The possible consequences of refusing consent will be fully explained to the patient at the time, and could include delays in receiving care.
In those instances where the legal basis for sharing of confidential personal information relies on the patient's explicit or implied consent, then the patient has the right at any time to refuse their consent to the information sharing, or to withdraw their consent previously given.
In instances where the legal basis for sharing information relies on a statutory duty/power, then the patient cannot refuse or withdraw consent for the disclosure.
Children’s personal data will be used in accordance with this Fair Processing Notice and with the consent of the parent/guardian.
A person of 17 years old and under is deemed as paediatric at CMC and therefore we will not process any data for the purposes of direct marketing.
It helps CMC:
- To plan, manage and audit the health services it provides;
- To prepare statistics on its performance;
- To teach and train healthcare professionals;
CMC is registered with the Information Commissioner's Office as a Data Controller reference ZA031325, as required by the Data Protection Act 1998.
Patients have the right to access personal information about them held by CMC, either to view the information in person, or to be provided with a copy.
Patient wanting to access their health records should request in person at CMC or e-mail email@example.com.
What kind of information CMC holds about patients
- Identity details - name, date of birth, NHS Number
- Contact details - address, telephone, email address
- Next of kin - the contact details of a close relative or friend
- Details of any outpatient appointments and/or GP appointments
- Results of any scans, X-rays and pathology tests
- Details of any diagnosis and treatment given
- Information about any allergies and health conditions
By providing CMC with their contact details, patients are agreeing to CMC using those channels to communicate with them about their healthcare, i.e. by letter (postal address), by voice-mail or voice-message (telephone or mobile number), by text message (mobile number) or by email (email address).
All patient are asked to complete a registration form when they attend or to confirm existing details. There is an opt out/ in out box at the bottom of the form for direct marketing purposes. Whichever box the patient choses CMC will strictly abide by this request. If neither box is chosen then CMC will deem this as the patient is declining direct marketing.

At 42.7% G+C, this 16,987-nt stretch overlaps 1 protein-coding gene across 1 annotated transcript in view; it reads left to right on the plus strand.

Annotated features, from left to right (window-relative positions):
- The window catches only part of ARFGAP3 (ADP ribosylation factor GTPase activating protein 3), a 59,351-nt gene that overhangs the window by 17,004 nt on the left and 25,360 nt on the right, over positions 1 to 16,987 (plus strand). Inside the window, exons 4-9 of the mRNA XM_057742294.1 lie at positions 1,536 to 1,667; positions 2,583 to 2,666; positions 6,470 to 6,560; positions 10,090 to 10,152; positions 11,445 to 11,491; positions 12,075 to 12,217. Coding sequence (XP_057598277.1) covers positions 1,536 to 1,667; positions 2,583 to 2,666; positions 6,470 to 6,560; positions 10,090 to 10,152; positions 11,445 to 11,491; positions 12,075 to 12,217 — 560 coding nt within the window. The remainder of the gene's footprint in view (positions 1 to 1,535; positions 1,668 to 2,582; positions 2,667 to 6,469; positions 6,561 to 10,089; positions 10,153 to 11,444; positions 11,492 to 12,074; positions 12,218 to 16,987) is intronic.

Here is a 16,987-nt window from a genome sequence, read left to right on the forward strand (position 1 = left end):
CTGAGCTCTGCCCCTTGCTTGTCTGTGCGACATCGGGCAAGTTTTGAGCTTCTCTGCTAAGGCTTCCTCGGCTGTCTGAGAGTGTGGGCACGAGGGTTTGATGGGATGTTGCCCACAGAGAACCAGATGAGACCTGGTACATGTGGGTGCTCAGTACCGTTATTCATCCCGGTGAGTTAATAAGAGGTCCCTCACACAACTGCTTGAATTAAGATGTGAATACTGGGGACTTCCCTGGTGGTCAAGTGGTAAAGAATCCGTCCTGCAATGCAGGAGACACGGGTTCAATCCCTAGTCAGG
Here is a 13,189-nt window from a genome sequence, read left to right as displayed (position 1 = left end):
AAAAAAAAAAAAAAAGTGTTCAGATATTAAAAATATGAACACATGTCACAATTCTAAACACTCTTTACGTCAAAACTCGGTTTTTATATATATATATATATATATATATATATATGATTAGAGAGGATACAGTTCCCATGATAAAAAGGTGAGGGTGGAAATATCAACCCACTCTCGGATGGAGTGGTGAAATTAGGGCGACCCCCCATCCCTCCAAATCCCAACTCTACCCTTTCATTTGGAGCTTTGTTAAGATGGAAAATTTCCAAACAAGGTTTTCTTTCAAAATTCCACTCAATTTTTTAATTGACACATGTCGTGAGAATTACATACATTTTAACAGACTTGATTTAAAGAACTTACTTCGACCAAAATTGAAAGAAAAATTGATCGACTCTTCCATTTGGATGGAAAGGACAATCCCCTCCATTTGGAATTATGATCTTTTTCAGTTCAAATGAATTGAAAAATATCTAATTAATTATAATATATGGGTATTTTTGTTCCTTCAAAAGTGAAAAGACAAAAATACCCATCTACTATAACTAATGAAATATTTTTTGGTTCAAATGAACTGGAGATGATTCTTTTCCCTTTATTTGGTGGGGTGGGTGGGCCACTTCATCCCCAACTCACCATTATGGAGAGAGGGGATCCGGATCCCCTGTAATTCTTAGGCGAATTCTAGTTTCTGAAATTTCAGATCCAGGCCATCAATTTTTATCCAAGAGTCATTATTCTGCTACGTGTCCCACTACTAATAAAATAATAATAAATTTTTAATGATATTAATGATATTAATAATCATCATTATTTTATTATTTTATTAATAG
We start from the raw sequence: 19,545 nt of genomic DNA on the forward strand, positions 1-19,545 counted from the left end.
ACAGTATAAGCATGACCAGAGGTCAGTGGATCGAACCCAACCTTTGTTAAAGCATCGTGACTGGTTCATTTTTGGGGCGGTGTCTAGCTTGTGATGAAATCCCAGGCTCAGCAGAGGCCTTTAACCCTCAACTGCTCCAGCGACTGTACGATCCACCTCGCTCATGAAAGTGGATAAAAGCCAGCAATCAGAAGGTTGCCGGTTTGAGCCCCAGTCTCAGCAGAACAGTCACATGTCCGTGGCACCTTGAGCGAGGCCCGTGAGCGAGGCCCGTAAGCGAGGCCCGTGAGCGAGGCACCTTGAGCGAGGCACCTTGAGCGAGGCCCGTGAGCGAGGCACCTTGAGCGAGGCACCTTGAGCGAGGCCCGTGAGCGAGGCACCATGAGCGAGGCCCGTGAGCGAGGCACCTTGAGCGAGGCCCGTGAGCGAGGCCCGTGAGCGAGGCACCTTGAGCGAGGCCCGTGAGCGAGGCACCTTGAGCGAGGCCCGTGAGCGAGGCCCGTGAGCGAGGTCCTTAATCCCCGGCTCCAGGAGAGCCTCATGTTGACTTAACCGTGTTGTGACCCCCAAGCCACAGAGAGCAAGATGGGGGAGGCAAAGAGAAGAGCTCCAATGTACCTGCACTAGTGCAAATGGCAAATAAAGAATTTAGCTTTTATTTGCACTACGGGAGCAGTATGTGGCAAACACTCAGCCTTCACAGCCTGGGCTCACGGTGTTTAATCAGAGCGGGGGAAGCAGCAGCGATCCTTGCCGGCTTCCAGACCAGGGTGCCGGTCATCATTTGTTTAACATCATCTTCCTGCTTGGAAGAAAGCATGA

Any e-mails sent will be blind copied in, so as not to divulge other patients registered at CMC.
There is an option on the marketing e-mail to opt out of further e-mails.
All e-mail addresses are held on Constant Contact, a direct cloud based marketing online company.
How patient records are kept confidential
Everyone working for CMC has to sign a Confidentiality Agreement.
Information provided in confidence will only be used for the purposes advised and consented to by the patient, except in circumstances where the law requires or allows CMC to act otherwise.
Under the Confidentiality Agreement, all CMC staff are required to protect patient information, to keep patients informed of how their information will be used, and to allow patients to decide about how their information can be shared.
How patient records are shared
CMC shares patient information with a range of organisations or individuals for a variety of lawful purposes, including:
- Disclosure to GPs, Consultants and healthcare practitioners for the purposes of providing direct care and treatment to the patient, including administration;
- Communication with medical insurance companies to assist in the processing of insurance claims
- Communication with a company we engage to invoice medical insurance companies for reimbursement.
- Disclosure to those with parental responsibility for patients, including guardians;
- Disclosure to carers without parental responsibility (subject to explicit consent);
- Disclosure to bodies with statutory investigative powers - e.g. the Care Quality Commission, the GMC, the Audit Commission, the Health Service Ombudsman;
- Disclosure to solicitors, to the police, to the Courts (including a Coroner's Court), and to tribunals and enquiries;
Confidential patient-identifiable information is only shared with other organisations where there is a legal basis for it as follows:
- When there is a Court Order or a statutory duty to share patient data;
- When there is a statutory power to share patient data;
- When the patient has given his/her explicit consent to the sharing;